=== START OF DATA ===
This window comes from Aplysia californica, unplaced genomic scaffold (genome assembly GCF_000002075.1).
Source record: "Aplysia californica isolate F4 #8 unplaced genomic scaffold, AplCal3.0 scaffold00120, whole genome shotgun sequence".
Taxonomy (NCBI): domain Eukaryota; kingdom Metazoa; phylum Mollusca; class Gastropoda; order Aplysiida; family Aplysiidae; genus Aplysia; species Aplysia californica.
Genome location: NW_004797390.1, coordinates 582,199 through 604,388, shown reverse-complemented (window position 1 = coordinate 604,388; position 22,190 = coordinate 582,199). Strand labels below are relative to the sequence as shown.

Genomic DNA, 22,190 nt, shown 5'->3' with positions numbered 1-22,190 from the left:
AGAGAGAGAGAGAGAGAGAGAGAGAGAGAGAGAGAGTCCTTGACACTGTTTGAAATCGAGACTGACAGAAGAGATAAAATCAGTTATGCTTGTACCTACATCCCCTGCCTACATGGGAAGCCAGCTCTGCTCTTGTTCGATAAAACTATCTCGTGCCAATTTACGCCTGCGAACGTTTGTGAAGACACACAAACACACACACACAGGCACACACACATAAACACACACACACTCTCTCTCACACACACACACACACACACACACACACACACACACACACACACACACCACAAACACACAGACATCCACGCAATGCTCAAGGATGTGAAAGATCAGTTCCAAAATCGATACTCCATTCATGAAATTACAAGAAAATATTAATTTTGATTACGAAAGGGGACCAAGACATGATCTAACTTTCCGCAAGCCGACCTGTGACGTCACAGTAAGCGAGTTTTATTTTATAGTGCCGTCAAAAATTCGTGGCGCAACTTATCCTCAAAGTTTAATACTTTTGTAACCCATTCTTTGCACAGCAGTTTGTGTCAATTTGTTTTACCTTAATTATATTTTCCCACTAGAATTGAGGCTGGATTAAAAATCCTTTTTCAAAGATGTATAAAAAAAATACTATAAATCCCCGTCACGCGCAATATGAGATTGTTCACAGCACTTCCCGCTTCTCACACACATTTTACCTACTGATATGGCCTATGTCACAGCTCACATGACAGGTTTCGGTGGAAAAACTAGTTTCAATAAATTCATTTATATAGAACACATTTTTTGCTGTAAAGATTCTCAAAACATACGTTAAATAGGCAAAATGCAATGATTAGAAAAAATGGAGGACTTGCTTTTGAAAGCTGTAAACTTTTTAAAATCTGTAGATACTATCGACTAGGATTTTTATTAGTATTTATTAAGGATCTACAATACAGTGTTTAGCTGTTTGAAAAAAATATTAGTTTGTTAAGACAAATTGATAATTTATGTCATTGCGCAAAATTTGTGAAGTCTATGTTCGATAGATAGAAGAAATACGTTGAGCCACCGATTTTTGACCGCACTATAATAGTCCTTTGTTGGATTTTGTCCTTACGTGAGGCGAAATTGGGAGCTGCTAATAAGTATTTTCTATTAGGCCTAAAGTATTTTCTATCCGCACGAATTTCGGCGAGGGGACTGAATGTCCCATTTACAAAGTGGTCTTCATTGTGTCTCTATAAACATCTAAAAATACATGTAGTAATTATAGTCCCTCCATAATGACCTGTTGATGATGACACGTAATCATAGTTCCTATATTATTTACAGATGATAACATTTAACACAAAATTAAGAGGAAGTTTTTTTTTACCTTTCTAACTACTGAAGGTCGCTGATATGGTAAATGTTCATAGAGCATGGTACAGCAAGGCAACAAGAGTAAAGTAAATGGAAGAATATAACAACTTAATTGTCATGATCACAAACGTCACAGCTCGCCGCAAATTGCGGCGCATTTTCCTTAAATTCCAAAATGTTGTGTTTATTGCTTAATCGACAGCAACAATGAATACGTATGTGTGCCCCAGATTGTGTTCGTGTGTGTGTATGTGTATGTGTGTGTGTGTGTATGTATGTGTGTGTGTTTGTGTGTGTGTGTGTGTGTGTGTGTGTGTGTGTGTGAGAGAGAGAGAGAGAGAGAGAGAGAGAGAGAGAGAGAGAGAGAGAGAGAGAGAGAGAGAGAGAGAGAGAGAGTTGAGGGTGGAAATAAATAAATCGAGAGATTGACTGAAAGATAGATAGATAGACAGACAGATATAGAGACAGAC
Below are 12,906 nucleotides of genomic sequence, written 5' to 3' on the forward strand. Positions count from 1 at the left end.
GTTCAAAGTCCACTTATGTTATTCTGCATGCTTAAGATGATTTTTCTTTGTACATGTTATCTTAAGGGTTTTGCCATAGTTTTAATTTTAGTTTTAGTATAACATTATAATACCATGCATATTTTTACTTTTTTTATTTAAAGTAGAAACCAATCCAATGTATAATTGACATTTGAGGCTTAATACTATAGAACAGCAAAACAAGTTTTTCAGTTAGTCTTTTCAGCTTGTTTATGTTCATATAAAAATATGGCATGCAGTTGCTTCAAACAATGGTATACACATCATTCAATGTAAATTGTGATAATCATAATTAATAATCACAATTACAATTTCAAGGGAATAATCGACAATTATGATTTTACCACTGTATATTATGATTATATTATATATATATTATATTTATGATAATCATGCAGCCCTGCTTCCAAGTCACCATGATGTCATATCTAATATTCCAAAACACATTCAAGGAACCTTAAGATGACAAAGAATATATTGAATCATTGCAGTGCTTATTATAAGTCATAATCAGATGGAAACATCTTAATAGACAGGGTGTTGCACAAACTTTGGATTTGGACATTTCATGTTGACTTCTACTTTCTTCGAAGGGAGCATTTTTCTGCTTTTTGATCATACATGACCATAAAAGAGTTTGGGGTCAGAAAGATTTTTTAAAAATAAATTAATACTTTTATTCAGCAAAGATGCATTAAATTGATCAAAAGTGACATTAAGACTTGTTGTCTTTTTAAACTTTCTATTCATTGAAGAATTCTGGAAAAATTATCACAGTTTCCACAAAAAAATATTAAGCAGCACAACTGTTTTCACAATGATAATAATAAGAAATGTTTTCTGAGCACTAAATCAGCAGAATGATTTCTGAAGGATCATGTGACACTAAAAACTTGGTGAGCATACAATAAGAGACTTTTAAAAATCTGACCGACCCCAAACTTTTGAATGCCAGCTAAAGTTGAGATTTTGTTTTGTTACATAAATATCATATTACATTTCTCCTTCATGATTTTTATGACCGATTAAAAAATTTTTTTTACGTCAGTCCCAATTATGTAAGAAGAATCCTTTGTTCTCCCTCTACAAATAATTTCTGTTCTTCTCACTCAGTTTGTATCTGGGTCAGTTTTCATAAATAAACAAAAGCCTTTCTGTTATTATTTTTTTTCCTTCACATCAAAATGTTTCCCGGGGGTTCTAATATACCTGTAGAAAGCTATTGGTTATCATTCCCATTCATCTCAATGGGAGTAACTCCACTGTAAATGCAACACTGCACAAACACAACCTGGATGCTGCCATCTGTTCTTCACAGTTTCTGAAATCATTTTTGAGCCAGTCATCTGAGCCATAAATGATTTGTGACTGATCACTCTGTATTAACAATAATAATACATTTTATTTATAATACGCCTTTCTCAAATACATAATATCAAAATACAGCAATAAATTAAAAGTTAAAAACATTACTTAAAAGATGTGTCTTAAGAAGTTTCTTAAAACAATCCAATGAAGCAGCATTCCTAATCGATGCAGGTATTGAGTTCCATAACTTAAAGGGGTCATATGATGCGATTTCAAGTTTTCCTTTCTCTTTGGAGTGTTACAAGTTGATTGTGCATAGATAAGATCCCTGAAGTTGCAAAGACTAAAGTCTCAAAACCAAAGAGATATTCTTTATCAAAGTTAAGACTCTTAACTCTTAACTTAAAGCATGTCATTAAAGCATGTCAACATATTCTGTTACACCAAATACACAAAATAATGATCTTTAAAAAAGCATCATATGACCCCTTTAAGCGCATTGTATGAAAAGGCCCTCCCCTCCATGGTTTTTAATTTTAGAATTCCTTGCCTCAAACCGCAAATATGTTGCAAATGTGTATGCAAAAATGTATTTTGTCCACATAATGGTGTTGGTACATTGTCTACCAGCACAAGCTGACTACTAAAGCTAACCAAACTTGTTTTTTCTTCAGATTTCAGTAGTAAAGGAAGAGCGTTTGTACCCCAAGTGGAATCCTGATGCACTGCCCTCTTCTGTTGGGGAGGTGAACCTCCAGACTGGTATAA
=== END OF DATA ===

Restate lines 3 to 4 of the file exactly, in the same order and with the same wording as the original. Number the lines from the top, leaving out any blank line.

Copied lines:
Taxonomy (NCBI): domain Eukaryota; kingdom Metazoa; phylum Mollusca; class Gastropoda; order Aplysiida; family Aplysiidae; genus Aplysia; species Aplysia californica.
Genome location: NW_004797390.1, coordinates 582,199 through 604,388, shown reverse-complemented (window position 1 = coordinate 604,388; position 22,190 = coordinate 582,199). Strand labels below are relative to the sequence as shown.